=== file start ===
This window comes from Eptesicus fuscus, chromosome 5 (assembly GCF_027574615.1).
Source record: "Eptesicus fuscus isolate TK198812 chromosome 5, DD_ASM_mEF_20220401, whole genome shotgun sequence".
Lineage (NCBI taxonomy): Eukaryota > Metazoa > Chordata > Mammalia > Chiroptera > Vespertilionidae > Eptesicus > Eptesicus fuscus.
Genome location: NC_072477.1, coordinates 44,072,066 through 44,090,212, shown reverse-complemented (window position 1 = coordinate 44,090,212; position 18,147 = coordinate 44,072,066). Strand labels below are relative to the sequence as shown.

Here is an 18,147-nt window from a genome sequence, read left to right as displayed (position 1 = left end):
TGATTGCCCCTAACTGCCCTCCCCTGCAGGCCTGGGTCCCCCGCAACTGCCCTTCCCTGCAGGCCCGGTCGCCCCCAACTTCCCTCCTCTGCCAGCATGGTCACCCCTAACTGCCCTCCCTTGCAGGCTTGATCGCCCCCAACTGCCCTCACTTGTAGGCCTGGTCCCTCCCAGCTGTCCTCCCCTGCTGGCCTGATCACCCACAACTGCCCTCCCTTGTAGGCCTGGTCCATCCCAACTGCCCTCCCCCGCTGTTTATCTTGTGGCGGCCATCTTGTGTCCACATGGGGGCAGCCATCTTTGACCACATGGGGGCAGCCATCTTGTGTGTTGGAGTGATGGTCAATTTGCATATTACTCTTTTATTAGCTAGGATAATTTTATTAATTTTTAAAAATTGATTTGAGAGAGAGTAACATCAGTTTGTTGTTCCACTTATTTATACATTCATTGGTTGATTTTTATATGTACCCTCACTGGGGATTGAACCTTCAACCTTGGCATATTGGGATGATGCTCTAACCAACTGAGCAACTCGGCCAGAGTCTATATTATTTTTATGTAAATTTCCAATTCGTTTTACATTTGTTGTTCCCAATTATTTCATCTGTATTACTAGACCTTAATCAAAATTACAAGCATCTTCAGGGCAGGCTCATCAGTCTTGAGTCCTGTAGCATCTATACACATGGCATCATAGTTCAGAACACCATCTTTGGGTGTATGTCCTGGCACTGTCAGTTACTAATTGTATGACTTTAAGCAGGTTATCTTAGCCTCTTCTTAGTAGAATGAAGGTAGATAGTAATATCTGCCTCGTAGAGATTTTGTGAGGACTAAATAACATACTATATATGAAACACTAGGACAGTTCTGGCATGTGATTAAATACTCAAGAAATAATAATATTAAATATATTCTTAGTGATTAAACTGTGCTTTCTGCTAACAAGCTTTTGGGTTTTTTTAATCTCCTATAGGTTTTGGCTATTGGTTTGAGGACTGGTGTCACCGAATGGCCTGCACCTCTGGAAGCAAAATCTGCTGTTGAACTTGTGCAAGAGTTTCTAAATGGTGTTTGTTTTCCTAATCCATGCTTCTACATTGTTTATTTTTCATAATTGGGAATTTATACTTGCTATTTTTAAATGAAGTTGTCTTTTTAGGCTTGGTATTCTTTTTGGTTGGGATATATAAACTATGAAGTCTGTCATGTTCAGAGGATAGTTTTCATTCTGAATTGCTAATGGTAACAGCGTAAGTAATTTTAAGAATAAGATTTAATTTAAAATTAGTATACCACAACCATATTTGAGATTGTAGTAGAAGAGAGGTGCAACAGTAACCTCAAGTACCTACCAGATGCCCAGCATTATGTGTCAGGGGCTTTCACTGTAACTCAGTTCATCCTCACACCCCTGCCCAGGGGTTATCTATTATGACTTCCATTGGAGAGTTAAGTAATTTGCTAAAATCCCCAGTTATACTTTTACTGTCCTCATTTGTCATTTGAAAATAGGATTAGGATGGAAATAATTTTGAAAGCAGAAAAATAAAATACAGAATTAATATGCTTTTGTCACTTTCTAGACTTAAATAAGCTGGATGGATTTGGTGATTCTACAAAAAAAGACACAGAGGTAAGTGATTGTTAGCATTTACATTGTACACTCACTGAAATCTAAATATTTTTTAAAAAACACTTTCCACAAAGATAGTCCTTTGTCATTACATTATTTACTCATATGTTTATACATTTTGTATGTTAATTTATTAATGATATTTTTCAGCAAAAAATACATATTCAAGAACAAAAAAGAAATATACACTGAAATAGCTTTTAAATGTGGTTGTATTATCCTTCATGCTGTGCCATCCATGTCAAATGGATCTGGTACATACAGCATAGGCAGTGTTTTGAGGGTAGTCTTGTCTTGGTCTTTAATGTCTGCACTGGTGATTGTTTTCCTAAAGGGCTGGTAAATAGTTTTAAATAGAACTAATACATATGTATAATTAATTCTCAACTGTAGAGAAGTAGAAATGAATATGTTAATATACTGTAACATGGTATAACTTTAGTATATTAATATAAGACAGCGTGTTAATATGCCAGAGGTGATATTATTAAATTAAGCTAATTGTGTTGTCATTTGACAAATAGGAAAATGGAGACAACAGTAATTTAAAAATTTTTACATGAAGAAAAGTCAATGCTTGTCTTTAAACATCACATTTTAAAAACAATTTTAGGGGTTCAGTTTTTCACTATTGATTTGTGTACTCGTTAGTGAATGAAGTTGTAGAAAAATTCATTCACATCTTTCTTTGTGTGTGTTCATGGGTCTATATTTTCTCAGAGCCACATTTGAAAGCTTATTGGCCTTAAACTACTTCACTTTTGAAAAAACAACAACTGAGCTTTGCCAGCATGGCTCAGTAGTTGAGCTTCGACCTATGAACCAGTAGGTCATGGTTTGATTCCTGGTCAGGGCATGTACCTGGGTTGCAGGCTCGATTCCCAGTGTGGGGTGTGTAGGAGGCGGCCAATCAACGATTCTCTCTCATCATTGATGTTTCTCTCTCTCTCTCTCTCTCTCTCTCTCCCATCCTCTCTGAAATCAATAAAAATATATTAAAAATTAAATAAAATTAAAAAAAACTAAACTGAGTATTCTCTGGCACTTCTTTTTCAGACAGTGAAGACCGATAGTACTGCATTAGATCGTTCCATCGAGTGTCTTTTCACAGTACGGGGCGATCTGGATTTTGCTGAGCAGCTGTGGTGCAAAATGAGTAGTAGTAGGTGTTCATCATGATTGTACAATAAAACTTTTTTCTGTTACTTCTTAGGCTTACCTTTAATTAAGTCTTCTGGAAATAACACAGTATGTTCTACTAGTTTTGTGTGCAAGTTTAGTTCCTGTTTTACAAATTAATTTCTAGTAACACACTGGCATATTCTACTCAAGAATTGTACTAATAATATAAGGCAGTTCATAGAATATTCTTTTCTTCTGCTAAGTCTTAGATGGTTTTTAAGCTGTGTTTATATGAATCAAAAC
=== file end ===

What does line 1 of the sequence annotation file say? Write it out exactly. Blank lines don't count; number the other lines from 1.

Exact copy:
This window comes from Eptesicus fuscus, chromosome 5 (assembly GCF_027574615.1).